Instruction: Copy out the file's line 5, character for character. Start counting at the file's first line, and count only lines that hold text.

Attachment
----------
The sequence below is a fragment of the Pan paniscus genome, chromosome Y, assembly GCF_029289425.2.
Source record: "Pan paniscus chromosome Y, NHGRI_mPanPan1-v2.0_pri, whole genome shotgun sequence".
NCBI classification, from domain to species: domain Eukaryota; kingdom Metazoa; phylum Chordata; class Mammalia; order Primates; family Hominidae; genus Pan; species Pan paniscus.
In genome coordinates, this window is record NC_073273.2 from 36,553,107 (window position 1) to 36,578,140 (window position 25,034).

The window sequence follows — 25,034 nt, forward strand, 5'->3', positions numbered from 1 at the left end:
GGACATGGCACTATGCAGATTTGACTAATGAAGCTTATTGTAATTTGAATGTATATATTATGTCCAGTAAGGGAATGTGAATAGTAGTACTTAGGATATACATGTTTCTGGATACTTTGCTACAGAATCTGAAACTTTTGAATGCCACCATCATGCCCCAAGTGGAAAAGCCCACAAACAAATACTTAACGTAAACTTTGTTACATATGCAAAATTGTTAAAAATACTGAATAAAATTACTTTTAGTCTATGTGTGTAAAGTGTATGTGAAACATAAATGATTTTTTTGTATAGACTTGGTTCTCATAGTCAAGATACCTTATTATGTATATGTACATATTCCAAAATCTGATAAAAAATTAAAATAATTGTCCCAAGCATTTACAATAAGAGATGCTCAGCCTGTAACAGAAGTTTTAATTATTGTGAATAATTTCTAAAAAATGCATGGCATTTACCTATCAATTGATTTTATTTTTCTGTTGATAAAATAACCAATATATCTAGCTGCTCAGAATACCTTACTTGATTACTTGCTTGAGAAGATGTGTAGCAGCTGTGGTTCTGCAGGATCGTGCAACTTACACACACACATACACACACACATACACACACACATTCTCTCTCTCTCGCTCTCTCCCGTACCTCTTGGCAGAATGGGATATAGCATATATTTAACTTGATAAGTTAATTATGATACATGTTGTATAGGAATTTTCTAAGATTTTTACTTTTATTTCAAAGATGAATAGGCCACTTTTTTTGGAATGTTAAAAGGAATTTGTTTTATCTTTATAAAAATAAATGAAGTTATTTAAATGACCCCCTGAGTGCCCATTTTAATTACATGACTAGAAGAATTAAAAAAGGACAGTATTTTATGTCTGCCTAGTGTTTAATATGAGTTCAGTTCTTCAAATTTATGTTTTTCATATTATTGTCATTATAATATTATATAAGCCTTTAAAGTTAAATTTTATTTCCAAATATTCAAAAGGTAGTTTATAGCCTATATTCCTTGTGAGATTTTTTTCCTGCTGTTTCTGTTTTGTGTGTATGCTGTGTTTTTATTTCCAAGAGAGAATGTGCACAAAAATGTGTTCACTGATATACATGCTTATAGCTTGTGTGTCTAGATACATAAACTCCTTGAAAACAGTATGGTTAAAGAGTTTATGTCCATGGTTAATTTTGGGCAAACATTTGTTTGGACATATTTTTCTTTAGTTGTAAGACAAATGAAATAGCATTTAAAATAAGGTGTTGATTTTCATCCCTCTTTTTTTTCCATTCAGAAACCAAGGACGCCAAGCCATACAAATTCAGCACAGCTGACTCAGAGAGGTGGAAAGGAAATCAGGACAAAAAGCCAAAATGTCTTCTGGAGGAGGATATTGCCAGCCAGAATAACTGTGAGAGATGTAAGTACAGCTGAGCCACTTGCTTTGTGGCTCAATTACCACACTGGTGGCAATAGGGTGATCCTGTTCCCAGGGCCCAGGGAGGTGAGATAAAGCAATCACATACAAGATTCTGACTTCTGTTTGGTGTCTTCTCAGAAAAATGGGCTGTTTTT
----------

The window sequence follows — 25,034 nt, forward strand, 5'->3', positions numbered from 1 at the left end: